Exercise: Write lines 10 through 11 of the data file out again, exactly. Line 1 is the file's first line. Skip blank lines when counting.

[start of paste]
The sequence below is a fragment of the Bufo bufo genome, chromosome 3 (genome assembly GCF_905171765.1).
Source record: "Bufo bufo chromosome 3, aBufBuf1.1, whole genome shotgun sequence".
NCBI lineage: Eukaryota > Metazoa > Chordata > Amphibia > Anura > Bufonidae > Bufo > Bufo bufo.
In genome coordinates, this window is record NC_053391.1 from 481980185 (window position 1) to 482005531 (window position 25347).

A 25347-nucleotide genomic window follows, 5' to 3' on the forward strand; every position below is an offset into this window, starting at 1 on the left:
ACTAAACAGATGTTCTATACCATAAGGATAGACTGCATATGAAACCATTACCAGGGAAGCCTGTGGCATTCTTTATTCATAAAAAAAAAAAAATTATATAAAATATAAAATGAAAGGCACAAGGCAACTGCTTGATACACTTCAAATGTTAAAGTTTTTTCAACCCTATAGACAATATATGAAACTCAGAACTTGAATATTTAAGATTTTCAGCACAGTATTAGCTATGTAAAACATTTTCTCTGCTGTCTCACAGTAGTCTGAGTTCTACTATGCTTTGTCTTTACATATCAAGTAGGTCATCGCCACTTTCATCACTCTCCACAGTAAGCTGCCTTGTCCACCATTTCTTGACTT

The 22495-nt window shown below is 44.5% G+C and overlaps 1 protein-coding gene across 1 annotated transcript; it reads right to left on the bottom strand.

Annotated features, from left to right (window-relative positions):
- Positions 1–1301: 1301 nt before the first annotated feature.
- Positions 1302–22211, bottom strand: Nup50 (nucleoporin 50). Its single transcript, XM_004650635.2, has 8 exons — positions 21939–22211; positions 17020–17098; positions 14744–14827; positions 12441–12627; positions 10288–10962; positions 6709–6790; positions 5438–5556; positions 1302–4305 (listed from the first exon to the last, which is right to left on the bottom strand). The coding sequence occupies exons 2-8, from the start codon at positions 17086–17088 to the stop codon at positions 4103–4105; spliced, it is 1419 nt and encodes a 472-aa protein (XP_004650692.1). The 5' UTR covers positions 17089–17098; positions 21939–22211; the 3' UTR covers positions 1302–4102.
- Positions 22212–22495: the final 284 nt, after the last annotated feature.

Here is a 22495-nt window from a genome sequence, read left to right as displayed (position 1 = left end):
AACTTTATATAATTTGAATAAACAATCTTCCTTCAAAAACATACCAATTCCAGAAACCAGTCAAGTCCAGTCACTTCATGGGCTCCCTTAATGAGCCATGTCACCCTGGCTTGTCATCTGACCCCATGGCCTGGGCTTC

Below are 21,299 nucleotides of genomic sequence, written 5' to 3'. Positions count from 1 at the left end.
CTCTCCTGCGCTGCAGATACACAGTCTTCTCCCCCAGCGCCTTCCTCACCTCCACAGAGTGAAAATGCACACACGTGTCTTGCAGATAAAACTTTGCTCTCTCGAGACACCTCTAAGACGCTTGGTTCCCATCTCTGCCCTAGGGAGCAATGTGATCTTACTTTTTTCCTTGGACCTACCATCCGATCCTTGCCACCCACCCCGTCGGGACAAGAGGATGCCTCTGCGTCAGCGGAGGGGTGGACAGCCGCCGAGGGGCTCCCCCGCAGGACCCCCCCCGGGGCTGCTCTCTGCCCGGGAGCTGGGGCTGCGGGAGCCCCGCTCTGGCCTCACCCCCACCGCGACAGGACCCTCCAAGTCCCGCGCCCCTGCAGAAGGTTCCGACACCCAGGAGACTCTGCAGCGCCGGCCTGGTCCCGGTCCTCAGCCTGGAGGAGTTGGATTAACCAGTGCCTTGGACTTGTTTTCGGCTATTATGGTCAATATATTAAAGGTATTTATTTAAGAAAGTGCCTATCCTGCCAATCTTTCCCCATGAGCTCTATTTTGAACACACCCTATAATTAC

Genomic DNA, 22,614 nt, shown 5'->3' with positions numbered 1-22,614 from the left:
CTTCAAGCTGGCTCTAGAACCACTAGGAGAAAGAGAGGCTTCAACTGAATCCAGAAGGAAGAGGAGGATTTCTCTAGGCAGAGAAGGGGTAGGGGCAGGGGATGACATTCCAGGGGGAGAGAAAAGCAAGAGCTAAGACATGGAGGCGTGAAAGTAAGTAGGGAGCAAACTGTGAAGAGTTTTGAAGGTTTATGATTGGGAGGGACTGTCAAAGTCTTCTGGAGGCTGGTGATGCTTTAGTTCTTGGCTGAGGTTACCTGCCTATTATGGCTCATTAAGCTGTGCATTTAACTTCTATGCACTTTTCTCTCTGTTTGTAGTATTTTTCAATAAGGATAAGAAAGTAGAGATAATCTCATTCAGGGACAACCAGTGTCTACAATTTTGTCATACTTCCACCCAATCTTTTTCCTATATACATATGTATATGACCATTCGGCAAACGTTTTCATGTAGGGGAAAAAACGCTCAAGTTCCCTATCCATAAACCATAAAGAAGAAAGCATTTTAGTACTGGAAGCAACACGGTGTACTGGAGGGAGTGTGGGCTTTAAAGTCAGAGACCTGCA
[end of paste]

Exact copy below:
- Positions 1302–22211, bottom strand: Nup50 (nucleoporin 50). Its single transcript, XM_004650635.2, has 8 exons — positions 21939–22211; positions 17020–17098; positions 14744–14827; positions 12441–12627; positions 10288–10962; positions 6709–6790; positions 5438–5556; positions 1302–4305 (listed from the first exon to the last, which is right to left on the bottom strand). The coding sequence occupies exons 2-8, from the start codon at positions 17086–17088 to the stop codon at positions 4103–4105; spliced, it is 1419 nt and encodes a 472-aa protein (XP_004650692.1). The 5' UTR covers positions 17089–17098; positions 21939–22211; the 3' UTR covers positions 1302–4102.
- Positions 22212–22495: the final 284 nt, after the last annotated feature.